Buffett Rule Dead On Arrival In Senate
The wealthy-favoring tax breaks have been the subject of intense debate this election year and it appears the debate will not be going anywhere any time soon. The issue has divided Democrats and Republicans who put the legislation to a vote Monday.
The legislation would set a minimum tax rate of 30 percent on those making $1 million or more. It was voted down in the Senate 51-45 with the vote being split down party lines. One Republican, Maine Senator Susan Collins, voted in favor of the legislation and Arkansas Senator Mark Pryor was the lone Democrat to vote against the provision that has the support of 60 percent of the American public according to polls.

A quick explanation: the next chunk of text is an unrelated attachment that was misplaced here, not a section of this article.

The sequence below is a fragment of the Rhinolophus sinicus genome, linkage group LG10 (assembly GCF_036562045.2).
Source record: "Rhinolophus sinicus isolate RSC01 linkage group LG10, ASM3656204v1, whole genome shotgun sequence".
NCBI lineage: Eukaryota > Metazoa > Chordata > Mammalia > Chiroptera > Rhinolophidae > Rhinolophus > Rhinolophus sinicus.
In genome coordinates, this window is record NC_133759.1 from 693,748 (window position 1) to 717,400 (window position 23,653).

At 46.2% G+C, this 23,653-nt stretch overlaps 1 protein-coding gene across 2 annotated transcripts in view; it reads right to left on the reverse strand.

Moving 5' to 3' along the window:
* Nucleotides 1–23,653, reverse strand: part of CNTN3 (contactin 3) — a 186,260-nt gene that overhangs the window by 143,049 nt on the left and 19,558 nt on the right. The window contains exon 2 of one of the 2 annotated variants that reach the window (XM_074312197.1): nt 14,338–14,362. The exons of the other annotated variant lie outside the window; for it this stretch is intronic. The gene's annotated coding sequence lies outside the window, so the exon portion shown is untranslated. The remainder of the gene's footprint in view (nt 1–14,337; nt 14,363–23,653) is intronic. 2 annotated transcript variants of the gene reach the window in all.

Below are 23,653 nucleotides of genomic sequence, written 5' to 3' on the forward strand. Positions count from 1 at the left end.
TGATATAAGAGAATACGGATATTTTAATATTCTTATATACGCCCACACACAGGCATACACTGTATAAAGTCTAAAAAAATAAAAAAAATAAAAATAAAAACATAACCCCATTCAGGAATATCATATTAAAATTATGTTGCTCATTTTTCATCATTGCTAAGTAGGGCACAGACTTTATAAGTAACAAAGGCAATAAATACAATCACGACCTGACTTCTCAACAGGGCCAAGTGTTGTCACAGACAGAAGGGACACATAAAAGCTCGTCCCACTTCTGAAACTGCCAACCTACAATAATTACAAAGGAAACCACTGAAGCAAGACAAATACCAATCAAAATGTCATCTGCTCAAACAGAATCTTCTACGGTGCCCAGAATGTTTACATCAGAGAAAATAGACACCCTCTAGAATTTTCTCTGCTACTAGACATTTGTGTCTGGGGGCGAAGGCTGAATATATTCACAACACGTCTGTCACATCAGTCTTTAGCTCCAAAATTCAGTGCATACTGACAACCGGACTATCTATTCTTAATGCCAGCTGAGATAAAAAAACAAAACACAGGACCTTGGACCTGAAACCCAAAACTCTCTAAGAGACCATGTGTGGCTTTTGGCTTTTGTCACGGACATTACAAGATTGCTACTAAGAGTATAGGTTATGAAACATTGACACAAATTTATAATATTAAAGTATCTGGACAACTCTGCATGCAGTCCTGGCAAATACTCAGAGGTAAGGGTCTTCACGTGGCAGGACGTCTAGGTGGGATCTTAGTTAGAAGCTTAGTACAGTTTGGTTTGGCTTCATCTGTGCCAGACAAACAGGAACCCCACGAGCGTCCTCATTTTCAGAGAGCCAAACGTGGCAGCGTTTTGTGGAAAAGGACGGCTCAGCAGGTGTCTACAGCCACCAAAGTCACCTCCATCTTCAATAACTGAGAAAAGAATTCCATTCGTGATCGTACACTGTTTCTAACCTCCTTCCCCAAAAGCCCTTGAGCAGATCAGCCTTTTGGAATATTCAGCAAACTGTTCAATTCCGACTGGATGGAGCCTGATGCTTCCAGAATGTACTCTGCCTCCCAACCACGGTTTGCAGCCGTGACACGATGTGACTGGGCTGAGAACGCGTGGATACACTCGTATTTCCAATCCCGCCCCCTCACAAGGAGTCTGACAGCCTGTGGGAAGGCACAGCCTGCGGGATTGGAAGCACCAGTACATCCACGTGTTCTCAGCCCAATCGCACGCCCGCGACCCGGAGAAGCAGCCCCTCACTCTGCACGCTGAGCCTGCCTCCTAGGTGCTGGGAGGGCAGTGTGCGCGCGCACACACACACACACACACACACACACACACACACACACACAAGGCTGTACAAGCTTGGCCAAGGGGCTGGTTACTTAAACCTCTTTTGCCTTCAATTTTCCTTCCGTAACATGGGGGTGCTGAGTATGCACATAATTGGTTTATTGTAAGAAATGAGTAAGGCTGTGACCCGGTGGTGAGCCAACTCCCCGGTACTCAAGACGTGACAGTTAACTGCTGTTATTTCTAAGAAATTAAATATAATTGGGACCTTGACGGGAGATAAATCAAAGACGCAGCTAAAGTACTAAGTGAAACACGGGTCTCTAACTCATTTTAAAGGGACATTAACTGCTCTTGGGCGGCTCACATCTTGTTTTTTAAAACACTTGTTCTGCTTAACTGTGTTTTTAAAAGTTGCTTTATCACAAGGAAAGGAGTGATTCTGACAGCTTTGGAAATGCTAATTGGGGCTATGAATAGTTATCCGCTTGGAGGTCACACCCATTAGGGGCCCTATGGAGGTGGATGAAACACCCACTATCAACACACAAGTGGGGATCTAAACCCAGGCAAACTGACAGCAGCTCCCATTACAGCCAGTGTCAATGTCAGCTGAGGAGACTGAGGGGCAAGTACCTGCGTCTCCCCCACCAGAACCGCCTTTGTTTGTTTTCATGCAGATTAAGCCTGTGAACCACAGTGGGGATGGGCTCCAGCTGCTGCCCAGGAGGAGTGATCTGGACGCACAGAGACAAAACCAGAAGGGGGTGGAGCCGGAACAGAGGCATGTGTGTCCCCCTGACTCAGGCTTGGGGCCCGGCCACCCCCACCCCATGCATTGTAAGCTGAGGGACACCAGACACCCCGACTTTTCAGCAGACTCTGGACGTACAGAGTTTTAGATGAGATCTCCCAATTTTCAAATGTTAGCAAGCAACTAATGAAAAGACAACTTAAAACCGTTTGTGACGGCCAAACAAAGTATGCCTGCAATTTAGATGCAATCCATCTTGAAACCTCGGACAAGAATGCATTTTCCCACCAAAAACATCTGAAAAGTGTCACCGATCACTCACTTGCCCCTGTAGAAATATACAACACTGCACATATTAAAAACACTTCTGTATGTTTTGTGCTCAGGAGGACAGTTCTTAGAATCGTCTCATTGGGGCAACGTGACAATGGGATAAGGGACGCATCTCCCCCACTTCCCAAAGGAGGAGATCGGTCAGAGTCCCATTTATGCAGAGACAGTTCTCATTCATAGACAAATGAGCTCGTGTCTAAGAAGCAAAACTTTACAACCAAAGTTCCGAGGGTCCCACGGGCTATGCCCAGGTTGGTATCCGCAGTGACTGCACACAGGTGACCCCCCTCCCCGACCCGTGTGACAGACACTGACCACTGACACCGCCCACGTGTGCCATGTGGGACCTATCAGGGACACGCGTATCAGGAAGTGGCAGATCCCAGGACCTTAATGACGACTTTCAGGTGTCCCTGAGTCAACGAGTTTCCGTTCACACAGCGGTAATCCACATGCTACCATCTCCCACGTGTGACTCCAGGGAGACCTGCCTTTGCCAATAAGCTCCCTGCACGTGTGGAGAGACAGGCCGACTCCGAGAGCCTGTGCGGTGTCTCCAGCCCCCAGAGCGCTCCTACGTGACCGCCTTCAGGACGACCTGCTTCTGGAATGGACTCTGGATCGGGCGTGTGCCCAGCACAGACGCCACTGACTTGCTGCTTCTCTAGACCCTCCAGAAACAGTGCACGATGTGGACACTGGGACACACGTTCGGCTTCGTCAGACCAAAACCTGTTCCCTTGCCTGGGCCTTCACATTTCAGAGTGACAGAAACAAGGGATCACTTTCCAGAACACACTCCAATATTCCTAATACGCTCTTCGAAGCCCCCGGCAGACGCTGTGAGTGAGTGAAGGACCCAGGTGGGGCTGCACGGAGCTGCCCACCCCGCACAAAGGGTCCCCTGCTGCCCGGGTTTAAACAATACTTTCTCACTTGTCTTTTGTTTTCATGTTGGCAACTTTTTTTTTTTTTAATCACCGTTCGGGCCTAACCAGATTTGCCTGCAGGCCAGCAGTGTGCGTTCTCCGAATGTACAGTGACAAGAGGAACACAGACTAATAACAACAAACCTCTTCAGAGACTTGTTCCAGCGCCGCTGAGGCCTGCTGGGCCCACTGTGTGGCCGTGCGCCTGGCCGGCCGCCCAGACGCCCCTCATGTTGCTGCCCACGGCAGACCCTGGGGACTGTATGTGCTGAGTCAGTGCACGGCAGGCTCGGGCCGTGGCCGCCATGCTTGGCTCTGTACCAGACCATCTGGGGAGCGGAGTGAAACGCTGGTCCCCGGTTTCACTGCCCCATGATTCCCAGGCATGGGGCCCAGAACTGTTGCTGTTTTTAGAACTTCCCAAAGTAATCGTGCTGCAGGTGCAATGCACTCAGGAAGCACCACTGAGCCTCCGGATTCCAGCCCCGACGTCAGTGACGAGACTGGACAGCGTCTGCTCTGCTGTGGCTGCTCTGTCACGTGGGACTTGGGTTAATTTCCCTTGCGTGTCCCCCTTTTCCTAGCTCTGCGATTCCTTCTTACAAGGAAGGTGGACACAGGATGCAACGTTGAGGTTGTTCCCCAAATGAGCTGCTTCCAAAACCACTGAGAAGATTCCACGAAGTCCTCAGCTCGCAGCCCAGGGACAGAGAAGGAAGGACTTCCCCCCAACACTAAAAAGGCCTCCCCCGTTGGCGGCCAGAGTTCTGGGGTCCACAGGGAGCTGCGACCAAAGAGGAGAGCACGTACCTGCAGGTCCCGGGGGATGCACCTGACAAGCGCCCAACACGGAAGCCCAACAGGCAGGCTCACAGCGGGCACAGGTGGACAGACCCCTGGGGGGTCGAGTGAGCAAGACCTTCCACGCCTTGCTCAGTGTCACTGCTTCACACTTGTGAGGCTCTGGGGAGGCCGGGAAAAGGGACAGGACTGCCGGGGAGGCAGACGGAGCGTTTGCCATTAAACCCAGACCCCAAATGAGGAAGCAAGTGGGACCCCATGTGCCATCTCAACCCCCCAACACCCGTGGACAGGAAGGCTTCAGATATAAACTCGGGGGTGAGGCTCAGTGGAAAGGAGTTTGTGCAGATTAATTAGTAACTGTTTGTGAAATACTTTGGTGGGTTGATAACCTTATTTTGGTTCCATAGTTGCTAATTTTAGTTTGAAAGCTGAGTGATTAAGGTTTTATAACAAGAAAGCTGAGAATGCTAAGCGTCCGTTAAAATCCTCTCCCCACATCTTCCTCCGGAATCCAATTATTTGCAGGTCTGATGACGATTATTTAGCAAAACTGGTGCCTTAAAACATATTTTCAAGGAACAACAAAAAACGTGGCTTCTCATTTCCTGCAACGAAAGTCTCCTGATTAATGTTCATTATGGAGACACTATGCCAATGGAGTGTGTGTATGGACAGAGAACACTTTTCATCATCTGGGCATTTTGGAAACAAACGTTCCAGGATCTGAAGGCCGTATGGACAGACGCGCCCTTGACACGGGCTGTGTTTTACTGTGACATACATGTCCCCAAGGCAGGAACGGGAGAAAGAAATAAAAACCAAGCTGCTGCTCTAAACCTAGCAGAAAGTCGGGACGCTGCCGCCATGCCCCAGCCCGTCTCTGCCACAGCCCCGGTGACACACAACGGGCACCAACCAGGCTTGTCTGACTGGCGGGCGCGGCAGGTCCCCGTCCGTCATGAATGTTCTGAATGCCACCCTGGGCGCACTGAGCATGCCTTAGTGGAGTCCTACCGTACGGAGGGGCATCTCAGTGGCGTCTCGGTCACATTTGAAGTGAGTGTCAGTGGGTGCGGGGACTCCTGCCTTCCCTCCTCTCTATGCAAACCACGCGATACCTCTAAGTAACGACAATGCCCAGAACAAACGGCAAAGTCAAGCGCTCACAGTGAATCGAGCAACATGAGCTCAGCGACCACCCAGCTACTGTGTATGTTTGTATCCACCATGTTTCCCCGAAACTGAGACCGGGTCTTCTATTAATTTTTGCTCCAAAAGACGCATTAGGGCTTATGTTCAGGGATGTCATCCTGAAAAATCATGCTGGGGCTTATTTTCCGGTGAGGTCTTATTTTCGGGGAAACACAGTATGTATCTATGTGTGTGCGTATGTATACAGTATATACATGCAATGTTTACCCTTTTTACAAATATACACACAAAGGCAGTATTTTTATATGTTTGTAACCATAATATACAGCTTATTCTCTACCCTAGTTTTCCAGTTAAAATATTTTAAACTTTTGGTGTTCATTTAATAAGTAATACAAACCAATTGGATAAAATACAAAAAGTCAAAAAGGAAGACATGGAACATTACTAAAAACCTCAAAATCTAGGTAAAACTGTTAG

Congressional Republicans are taking the position that the Buffett Rule has no effect on spending, which they say is the real issue.
“By wasting so much time on this political gimmick that even Democrats admit won’t solve our larger problems, it’s shown the president is more interested in misleading people than he is in leading,” Sen. Minority Leader Mitch McConnell said.
The White House countered with the following statement: “Continuing to allow some of the wealthiest Americans to use special tax breaks to avoid paying their fair share simply cannot be justified.”
The proposal needed 60 votes to move along but Democrats are expected to bring it forth again soon.